Were you selected for a little something called verification or are you just super interested in learning all there is about financial aid? Well then our post this week has your name on it. Well not literally. You get my drift.

Verification is controlled by the federal government. They randomly select a population of people who submitted FASFA’s each year to go through the process but there are some things that may trigger you to be not so randomly selected for verification. For example let’s say you put on your FASFA that your Adjusted Gross Income was the same amount as the taxes you paid. Well, the government is going to see that and go ” this person made a mistake let’s flag them for verification” and you have to provide various documentation to your school in order to complete the verification.

As with everything in financial aid, verification is super simple- wait hold on I meant can be kind of difficult to wrap your head around.  There are different verification groups that you could end up in depending on what information the government would like to confirm. They are referred to as V1-V6 groups.

V1 Verification group is the most common and is considered the standard verification group. This verification group basically needs to verify your household information and your income information for both tax filers and nontax filers. You would typically provide a household size form and either use the data retrieval tool on the FASFA through the IRS or request your IRS Tax Transcripts from the IRS website. There may be other forms on a case by case basis but this is the easiest group to understand and the most common.

V2 doesn’t exist anymore so let’s just move on shall we.

V3 is the Child Support Paid verification group. It’s pretty self explanatory. You need to provide information on child support paid by the student (or their spouse), the student’s parent’s or both.

V4  is a custom verification group. It could include verifying high school completion status, an identity/ statement of educational purpose, SNAP benefit overview, Child Support Paid, all sorts of fun stuff. If you are selected for this group then information about what you need should be on your LConnect account but you can also check in with your FA counselor.

V5 is the Aggregate Verification Group. Sounds intimidating, right? Well, not really as it’s just a combination of the other verification groups and basically means that you need to verify a multitude of information that could include income information for tax filers and nontax filers, high school competition, identity/ statement of educational purpose, SNAP, Child Support, basically anything that fits into the other groups could be thrown into here.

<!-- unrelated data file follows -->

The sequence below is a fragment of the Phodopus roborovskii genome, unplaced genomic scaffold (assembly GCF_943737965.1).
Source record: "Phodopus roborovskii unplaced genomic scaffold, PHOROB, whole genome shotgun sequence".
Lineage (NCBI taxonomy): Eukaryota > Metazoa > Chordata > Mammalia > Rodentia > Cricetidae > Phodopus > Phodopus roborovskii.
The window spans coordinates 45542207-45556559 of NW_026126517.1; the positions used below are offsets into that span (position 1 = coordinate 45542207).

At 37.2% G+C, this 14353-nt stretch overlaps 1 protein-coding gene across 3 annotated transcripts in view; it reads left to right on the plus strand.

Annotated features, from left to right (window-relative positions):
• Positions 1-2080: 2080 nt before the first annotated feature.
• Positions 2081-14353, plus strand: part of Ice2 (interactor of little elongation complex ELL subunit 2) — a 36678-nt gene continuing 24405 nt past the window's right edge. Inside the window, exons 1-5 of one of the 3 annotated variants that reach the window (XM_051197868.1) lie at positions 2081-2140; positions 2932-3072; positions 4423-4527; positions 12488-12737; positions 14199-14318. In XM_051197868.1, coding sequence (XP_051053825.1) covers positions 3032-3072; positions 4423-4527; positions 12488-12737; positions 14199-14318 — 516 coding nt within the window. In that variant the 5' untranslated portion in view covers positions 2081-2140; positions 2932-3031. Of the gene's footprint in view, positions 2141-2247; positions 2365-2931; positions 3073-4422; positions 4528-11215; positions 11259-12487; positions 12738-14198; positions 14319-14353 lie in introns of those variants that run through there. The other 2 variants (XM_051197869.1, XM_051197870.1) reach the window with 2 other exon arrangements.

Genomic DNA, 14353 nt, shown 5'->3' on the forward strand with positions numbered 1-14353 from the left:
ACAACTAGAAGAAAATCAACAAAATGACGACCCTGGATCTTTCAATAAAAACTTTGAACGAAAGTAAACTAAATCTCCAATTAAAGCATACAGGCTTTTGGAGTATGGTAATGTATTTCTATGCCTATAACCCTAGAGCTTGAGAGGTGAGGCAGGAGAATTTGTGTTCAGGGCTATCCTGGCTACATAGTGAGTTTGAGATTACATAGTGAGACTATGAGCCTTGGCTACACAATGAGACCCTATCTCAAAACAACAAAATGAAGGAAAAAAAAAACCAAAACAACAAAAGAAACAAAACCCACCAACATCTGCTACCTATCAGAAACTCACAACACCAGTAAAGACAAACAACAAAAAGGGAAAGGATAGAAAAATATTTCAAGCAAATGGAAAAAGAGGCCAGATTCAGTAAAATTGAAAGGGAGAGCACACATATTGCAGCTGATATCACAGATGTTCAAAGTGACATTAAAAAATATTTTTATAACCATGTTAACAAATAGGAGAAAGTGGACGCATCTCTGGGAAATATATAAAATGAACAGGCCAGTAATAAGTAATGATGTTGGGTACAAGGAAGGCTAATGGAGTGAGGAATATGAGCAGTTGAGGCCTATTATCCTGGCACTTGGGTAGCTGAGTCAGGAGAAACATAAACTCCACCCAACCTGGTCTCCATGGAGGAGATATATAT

And finally we have the V6 verification group which is the… drum roll please…. Household Resources Verification Group! Such fun! This verification group is broken down by whether or not you are a tax filer or a nontax filer. As a tax filer you would need to verify your income information, household size, SNAP, Child Support, whatever is applicable to your information. It’s similar to V1 verification but is not exactly the same because V6 is commonly associated with those who have lower income brackets than others. If you are a tax nonfiler- meaning you didn’t make enough or didn’t work to file taxes in the previous year then you would have to complete an untaxed income clarification form as well as the household, child support, SNAP or whatever else was required for your case.

Now that we have gone through the various types of the ever so exciting verification I want to add a small disclaimer. There is not anything wrong with being selected. It doesn’t mean that the government doesn’t trust what you said or thinks you are lying it just means that they want to confirm whatever you put to make sure you are getting exactly what you should be getting. About 40% of the people who submit FASFA’s each year are selected. That’s a big population of people. Really you should be honored to be included.

And that concludes our post on verification! Stay tuned for our post next week on Special Circumstances (woooo!)




Leave a Reply

Fill in your details below or click an icon to log in: Logo

You are commenting using your account. Log Out / Change )

Twitter picture

You are commenting using your Twitter account. Log Out / Change )

Facebook photo

You are commenting using your Facebook account. Log Out / Change )

Google+ photo

You are commenting using your Google+ account. Log Out / Change )

Connecting to %s